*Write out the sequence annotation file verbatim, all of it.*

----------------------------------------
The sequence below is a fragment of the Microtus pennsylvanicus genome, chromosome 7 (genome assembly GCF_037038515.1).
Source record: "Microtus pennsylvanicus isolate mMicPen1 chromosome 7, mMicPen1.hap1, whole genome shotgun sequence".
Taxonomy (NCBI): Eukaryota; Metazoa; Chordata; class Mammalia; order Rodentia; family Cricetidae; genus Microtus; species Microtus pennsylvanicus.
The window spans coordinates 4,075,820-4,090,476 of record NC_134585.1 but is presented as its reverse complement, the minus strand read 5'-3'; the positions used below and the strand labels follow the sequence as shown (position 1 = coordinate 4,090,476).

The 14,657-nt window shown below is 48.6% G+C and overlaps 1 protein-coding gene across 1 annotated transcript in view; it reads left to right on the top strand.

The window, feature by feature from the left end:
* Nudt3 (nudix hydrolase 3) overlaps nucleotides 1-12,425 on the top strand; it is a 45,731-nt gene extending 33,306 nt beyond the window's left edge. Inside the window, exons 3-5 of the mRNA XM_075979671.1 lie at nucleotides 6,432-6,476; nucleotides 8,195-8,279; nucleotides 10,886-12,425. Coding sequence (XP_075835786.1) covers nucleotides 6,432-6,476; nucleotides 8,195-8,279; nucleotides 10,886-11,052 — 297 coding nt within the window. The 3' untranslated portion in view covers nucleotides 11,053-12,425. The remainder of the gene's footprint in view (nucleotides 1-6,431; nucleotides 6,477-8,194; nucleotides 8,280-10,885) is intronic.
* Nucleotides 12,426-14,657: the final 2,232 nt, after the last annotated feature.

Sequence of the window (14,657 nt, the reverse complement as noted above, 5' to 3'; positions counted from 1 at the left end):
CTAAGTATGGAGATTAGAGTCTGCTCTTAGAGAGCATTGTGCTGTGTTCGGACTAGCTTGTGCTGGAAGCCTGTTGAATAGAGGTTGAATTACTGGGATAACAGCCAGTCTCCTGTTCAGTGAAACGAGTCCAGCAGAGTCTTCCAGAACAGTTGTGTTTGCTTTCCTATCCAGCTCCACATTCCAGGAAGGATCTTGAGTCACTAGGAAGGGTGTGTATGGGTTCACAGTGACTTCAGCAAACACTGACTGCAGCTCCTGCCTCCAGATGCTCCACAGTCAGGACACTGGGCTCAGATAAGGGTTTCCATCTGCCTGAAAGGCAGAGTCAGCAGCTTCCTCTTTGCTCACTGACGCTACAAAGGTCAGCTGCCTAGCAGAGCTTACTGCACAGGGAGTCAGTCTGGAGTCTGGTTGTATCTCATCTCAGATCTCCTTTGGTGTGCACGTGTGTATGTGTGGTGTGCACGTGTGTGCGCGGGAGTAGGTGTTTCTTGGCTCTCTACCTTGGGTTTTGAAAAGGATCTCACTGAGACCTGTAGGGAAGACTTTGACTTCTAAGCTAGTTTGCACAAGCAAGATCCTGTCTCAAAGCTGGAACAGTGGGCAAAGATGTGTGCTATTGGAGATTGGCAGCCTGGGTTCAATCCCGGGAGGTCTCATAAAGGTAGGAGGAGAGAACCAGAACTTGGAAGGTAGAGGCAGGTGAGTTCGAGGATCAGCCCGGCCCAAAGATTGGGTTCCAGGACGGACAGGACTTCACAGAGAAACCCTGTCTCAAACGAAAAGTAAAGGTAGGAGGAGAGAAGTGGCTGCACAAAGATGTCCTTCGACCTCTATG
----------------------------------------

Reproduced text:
The sequence below is a fragment of the Microtus pennsylvanicus genome, chromosome 7 (genome assembly GCF_037038515.1).
Source record: "Microtus pennsylvanicus isolate mMicPen1 chromosome 7, mMicPen1.hap1, whole genome shotgun sequence".
Taxonomy (NCBI): Eukaryota; Metazoa; Chordata; class Mammalia; order Rodentia; family Cricetidae; genus Microtus; species Microtus pennsylvanicus.
The window spans coordinates 4,075,820-4,090,476 of record NC_134585.1 but is presented as its reverse complement, the minus strand read 5'-3'; the positions used below and the strand labels follow the sequence as shown (position 1 = coordinate 4,090,476).

The 14,657-nt window shown below is 48.6% G+C and overlaps 1 protein-coding gene across 1 annotated transcript in view; it reads left to right on the top strand.

The window, feature by feature from the left end:
* Nudt3 (nudix hydrolase 3) overlaps nucleotides 1-12,425 on the top strand; it is a 45,731-nt gene extending 33,306 nt beyond the window's left edge. Inside the window, exons 3-5 of the mRNA XM_075979671.1 lie at nucleotides 6,432-6,476; nucleotides 8,195-8,279; nucleotides 10,886-12,425. Coding sequence (XP_075835786.1) covers nucleotides 6,432-6,476; nucleotides 8,195-8,279; nucleotides 10,886-11,052 — 297 coding nt within the window. The 3' untranslated portion in view covers nucleotides 11,053-12,425. The remainder of the gene's footprint in view (nucleotides 1-6,431; nucleotides 6,477-8,194; nucleotides 8,280-10,885) is intronic.
* Nucleotides 12,426-14,657: the final 2,232 nt, after the last annotated feature.

Sequence of the window (14,657 nt, the reverse complement as noted above, 5' to 3'; positions counted from 1 at the left end):
CTAAGTATGGAGATTAGAGTCTGCTCTTAGAGAGCATTGTGCTGTGTTCGGACTAGCTTGTGCTGGAAGCCTGTTGAATAGAGGTTGAATTACTGGGATAACAGCCAGTCTCCTGTTCAGTGAAACGAGTCCAGCAGAGTCTTCCAGAACAGTTGTGTTTGCTTTCCTATCCAGCTCCACATTCCAGGAAGGATCTTGAGTCACTAGGAAGGGTGTGTATGGGTTCACAGTGACTTCAGCAAACACTGACTGCAGCTCCTGCCTCCAGATGCTCCACAGTCAGGACACTGGGCTCAGATAAGGGTTTCCATCTGCCTGAAAGGCAGAGTCAGCAGCTTCCTCTTTGCTCACTGACGCTACAAAGGTCAGCTGCCTAGCAGAGCTTACTGCACAGGGAGTCAGTCTGGAGTCTGGTTGTATCTCATCTCAGATCTCCTTTGGTGTGCACGTGTGTATGTGTGGTGTGCACGTGTGTGCGCGGGAGTAGGTGTTTCTTGGCTCTCTACCTTGGGTTTTGAAAAGGATCTCACTGAGACCTGTAGGGAAGACTTTGACTTCTAAGCTAGTTTGCACAAGCAAGATCCTGTCTCAAAGCTGGAACAGTGGGCAAAGATGTGTGCTATTGGAGATTGGCAGCCTGGGTTCAATCCCGGGAGGTCTCATAAAGGTAGGAGGAGAGAACCAGAACTTGGAAGGTAGAGGCAGGTGAGTTCGAGGATCAGCCCGGCCCAAAGATTGGGTTCCAGGACGGACAGGACTTCACAGAGAAACCCTGTCTCAAACGAAAAGTAAAGGTAGGAGGAGAGAAGTGGCTGCACAAAGATGTCCTTCGACCTCTATG